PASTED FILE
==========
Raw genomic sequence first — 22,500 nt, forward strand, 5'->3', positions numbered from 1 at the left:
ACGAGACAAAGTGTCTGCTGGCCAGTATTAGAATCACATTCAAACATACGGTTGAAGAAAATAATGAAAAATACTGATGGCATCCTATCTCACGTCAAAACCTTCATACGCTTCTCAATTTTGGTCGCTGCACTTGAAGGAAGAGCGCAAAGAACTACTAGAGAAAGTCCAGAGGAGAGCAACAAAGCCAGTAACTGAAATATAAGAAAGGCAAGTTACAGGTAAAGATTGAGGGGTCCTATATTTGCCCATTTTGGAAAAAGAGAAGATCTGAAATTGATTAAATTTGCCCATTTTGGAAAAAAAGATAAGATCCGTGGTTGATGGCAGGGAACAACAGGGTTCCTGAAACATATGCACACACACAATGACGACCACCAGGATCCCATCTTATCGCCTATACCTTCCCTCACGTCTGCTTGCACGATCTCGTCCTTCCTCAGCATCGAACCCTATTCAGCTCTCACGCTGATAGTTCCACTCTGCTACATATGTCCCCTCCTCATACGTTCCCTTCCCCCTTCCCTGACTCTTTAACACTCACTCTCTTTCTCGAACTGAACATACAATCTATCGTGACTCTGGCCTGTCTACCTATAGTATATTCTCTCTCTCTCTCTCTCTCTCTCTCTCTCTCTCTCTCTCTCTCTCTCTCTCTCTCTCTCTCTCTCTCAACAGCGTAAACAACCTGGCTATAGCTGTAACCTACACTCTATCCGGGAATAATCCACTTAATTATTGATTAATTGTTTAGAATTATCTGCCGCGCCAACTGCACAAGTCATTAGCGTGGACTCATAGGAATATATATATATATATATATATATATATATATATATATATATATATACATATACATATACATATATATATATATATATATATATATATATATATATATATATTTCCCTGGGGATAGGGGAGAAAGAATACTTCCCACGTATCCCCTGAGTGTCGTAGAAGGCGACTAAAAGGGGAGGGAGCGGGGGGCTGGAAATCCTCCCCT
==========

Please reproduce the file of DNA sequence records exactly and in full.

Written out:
Raw genomic sequence first — 22,500 nt, forward strand, 5'->3', positions numbered from 1 at the left:
ACGAGACAAAGTGTCTGCTGGCCAGTATTAGAATCACATTCAAACATACGGTTGAAGAAAATAATGAAAAATACTGATGGCATCCTATCTCACGTCAAAACCTTCATACGCTTCTCAATTTTGGTCGCTGCACTTGAAGGAAGAGCGCAAAGAACTACTAGAGAAAGTCCAGAGGAGAGCAACAAAGCCAGTAACTGAAATATAAGAAAGGCAAGTTACAGGTAAAGATTGAGGGGTCCTATATTTGCCCATTTTGGAAAAAGAGAAGATCTGAAATTGATTAAATTTGCCCATTTTGGAAAAAAAGATAAGATCCGTGGTTGATGGCAGGGAACAACAGGGTTCCTGAAACATATGCACACACACAATGACGACCACCAGGATCCCATCTTATCGCCTATACCTTCCCTCACGTCTGCTTGCACGATCTCGTCCTTCCTCAGCATCGAACCCTATTCAGCTCTCACGCTGATAGTTCCACTCTGCTACATATGTCCCCTCCTCATACGTTCCCTTCCCCCTTCCCTGACTCTTTAACACTCACTCTCTTTCTCGAACTGAACATACAATCTATCGTGACTCTGGCCTGTCTACCTATAGTATATTCTCTCTCTCTCTCTCTCTCTCTCTCTCTCTCTCTCTCTCTCTCTCTCTCTCTCTCTCTCTCTCTCTCAACAGCGTAAACAACCTGGCTATAGCTGTAACCTACACTCTATCCGGGAATAATCCACTTAATTATTGATTAATTGTTTAGAATTATCTGCCGCGCCAACTGCACAAGTCATTAGCGTGGACTCATAGGAATATATATATATATATATATATATATATATATATATATATATATATACATATACATATACATATATATATATATATATATATATATATATATATATATATATTTCCCTGGGGATAGGGGAGAAAGAATACTTCCCACGTATCCCCTGAGTGTCGTAGAAGGCGACTAAAAGGGGAGGGAGCGGGGGGCTGGAAATCCTCCCCT